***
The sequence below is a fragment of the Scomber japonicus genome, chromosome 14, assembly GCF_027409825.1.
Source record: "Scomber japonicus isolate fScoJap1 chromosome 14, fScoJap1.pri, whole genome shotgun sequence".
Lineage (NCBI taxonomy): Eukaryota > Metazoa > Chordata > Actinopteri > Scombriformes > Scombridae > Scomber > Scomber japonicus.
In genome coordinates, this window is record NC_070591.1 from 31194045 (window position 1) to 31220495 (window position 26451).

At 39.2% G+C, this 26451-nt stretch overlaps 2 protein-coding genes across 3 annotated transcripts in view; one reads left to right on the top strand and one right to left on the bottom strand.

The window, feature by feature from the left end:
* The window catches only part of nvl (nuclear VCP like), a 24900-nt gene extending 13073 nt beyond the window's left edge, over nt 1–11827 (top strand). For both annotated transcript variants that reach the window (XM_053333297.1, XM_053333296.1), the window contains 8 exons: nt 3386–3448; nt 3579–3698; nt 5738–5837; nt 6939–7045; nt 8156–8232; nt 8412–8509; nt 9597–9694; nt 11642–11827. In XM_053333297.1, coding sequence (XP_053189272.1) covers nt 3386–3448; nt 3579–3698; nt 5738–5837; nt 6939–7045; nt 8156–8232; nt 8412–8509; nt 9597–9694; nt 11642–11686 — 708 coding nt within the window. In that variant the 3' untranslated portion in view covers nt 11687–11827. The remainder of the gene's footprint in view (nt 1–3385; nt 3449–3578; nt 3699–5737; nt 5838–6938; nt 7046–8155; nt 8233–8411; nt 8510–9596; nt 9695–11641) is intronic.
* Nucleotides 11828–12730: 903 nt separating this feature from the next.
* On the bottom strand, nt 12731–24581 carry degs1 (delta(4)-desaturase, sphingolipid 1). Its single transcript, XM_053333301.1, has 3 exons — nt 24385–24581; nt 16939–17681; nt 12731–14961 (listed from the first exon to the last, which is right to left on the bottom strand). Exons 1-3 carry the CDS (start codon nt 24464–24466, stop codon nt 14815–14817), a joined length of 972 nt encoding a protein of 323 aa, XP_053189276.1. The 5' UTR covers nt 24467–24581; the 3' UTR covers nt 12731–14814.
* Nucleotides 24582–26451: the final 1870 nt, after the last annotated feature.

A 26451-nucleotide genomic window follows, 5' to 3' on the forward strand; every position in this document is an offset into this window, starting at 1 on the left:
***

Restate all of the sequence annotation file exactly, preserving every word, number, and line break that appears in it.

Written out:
The sequence below is a fragment of the Scomber japonicus genome, chromosome 14, assembly GCF_027409825.1.
Source record: "Scomber japonicus isolate fScoJap1 chromosome 14, fScoJap1.pri, whole genome shotgun sequence".
Lineage (NCBI taxonomy): Eukaryota > Metazoa > Chordata > Actinopteri > Scombriformes > Scombridae > Scomber > Scomber japonicus.
In genome coordinates, this window is record NC_070591.1 from 31194045 (window position 1) to 31220495 (window position 26451).

At 39.2% G+C, this 26451-nt stretch overlaps 2 protein-coding genes across 3 annotated transcripts in view; one reads left to right on the top strand and one right to left on the bottom strand.

The window, feature by feature from the left end:
* The window catches only part of nvl (nuclear VCP like), a 24900-nt gene extending 13073 nt beyond the window's left edge, over nt 1–11827 (top strand). For both annotated transcript variants that reach the window (XM_053333297.1, XM_053333296.1), the window contains 8 exons: nt 3386–3448; nt 3579–3698; nt 5738–5837; nt 6939–7045; nt 8156–8232; nt 8412–8509; nt 9597–9694; nt 11642–11827. In XM_053333297.1, coding sequence (XP_053189272.1) covers nt 3386–3448; nt 3579–3698; nt 5738–5837; nt 6939–7045; nt 8156–8232; nt 8412–8509; nt 9597–9694; nt 11642–11686 — 708 coding nt within the window. In that variant the 3' untranslated portion in view covers nt 11687–11827. The remainder of the gene's footprint in view (nt 1–3385; nt 3449–3578; nt 3699–5737; nt 5838–6938; nt 7046–8155; nt 8233–8411; nt 8510–9596; nt 9695–11641) is intronic.
* Nucleotides 11828–12730: 903 nt separating this feature from the next.
* On the bottom strand, nt 12731–24581 carry degs1 (delta(4)-desaturase, sphingolipid 1). Its single transcript, XM_053333301.1, has 3 exons — nt 24385–24581; nt 16939–17681; nt 12731–14961 (listed from the first exon to the last, which is right to left on the bottom strand). Exons 1-3 carry the CDS (start codon nt 24464–24466, stop codon nt 14815–14817), a joined length of 972 nt encoding a protein of 323 aa, XP_053189276.1. The 5' UTR covers nt 24467–24581; the 3' UTR covers nt 12731–14814.
* Nucleotides 24582–26451: the final 1870 nt, after the last annotated feature.

A 26451-nucleotide genomic window follows, 5' to 3' on the forward strand; every position in this document is an offset into this window, starting at 1 on the left: